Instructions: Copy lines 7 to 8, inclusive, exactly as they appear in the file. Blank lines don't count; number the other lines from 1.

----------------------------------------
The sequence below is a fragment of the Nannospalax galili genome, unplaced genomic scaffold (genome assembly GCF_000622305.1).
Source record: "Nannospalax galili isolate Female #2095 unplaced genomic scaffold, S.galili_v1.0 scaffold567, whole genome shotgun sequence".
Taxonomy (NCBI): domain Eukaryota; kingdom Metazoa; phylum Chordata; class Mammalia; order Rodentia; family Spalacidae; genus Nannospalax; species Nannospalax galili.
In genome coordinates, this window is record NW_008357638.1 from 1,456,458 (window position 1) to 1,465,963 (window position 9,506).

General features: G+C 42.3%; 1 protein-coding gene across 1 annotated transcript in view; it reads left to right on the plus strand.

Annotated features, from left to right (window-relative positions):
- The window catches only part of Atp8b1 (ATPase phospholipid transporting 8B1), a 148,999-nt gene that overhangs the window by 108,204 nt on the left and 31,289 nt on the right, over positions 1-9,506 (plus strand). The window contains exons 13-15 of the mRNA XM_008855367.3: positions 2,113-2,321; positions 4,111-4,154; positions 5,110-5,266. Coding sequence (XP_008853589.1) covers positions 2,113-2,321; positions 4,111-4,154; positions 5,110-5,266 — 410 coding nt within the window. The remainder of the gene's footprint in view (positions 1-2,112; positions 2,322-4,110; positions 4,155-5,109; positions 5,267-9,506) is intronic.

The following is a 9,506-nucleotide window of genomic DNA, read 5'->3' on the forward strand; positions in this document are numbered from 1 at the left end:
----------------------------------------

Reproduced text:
- The window catches only part of Atp8b1 (ATPase phospholipid transporting 8B1), a 148,999-nt gene that overhangs the window by 108,204 nt on the left and 31,289 nt on the right, over positions 1-9,506 (plus strand). The window contains exons 13-15 of the mRNA XM_008855367.3: positions 2,113-2,321; positions 4,111-4,154; positions 5,110-5,266. Coding sequence (XP_008853589.1) covers positions 2,113-2,321; positions 4,111-4,154; positions 5,110-5,266 — 410 coding nt within the window. The remainder of the gene's footprint in view (positions 1-2,112; positions 2,322-4,110; positions 4,155-5,109; positions 5,267-9,506) is intronic.

The following is a 9,506-nucleotide window of genomic DNA, read 5'->3' on the forward strand; positions in this document are numbered from 1 at the left end: